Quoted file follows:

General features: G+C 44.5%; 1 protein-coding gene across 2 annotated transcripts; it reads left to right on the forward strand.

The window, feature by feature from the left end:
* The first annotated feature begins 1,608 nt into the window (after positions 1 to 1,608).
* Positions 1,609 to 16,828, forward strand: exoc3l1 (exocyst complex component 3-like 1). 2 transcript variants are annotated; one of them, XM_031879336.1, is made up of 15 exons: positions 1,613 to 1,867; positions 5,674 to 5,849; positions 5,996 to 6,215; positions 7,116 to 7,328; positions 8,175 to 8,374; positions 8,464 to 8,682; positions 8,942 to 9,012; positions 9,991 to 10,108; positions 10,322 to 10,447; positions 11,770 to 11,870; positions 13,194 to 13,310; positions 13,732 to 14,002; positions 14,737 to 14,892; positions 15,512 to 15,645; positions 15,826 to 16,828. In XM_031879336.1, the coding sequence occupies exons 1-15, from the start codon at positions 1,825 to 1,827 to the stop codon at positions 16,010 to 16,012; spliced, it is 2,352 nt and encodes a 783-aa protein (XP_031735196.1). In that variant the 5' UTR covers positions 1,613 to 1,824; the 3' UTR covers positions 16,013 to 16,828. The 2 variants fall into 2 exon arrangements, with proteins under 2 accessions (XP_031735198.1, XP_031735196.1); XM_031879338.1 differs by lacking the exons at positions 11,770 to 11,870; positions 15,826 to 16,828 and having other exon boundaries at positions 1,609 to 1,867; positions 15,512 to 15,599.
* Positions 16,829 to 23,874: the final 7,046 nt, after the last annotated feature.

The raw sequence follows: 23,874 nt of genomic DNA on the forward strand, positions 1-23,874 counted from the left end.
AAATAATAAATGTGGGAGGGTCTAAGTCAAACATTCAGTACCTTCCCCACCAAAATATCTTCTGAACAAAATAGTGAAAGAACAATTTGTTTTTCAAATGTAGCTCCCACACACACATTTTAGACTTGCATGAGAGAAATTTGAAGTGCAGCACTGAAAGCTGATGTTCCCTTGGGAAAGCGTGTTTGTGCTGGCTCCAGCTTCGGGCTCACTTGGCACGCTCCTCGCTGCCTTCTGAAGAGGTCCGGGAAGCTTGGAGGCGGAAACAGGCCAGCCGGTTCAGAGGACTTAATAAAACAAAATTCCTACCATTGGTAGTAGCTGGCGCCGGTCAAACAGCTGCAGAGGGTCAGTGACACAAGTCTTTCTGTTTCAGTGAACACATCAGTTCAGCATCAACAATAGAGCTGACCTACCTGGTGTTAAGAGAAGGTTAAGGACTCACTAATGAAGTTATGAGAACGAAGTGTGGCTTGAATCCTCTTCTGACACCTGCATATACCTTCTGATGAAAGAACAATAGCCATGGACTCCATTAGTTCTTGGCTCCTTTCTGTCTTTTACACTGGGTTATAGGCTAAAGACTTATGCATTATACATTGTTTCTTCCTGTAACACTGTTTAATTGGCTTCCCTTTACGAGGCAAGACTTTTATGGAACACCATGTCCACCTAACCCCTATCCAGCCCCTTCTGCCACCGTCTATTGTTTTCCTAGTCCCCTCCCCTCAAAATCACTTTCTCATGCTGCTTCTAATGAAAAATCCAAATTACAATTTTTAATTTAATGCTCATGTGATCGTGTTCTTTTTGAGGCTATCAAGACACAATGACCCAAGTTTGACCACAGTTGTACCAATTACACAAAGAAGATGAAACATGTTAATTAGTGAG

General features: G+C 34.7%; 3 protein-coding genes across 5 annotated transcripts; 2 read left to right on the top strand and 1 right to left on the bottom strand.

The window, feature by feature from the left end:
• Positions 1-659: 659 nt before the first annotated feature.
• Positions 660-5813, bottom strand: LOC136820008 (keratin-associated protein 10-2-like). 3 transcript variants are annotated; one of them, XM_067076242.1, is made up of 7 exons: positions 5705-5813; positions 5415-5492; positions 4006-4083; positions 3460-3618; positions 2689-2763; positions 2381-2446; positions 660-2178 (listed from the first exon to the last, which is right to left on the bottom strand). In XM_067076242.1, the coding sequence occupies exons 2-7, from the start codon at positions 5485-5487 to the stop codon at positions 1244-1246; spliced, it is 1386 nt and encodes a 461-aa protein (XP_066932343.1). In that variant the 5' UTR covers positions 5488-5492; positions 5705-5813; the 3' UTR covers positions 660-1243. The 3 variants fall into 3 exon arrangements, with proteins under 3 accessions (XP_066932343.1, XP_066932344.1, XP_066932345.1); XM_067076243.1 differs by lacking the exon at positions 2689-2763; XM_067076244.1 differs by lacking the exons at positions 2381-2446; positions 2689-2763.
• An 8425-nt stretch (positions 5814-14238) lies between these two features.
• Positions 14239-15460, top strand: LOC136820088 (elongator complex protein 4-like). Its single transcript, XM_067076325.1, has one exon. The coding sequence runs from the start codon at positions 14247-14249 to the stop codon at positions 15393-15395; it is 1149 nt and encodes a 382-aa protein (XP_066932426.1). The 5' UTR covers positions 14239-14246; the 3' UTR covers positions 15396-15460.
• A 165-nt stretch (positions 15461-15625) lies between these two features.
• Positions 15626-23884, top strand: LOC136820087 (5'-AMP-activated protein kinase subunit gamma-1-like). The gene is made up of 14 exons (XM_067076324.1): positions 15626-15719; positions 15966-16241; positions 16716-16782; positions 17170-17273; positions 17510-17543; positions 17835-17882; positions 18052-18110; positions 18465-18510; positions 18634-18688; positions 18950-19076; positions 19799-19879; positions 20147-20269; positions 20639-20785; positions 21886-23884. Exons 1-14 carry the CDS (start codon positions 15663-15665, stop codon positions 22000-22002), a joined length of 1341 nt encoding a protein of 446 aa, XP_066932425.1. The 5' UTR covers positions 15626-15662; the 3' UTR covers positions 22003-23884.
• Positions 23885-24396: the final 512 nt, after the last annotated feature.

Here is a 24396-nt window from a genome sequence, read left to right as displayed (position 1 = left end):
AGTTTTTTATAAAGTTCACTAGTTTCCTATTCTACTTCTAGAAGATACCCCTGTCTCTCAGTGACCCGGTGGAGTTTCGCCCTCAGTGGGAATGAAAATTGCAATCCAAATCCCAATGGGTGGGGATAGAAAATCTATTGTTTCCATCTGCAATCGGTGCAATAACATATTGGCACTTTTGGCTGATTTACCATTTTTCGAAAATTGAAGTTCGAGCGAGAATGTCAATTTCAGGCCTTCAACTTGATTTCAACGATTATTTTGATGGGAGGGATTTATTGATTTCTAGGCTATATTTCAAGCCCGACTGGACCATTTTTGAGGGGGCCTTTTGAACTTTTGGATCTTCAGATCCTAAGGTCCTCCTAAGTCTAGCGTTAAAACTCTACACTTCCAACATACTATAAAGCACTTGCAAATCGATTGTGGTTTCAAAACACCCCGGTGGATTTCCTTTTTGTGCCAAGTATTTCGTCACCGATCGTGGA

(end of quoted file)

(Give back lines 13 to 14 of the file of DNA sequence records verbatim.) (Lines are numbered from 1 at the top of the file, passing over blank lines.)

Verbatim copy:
• Positions 14239-15460, top strand: LOC136820088 (elongator complex protein 4-like). Its single transcript, XM_067076325.1, has one exon. The coding sequence runs from the start codon at positions 14247-14249 to the stop codon at positions 15393-15395; it is 1149 nt and encodes a 382-aa protein (XP_066932426.1). The 5' UTR covers positions 14239-14246; the 3' UTR covers positions 15396-15460.
• A 165-nt stretch (positions 15461-15625) lies between these two features.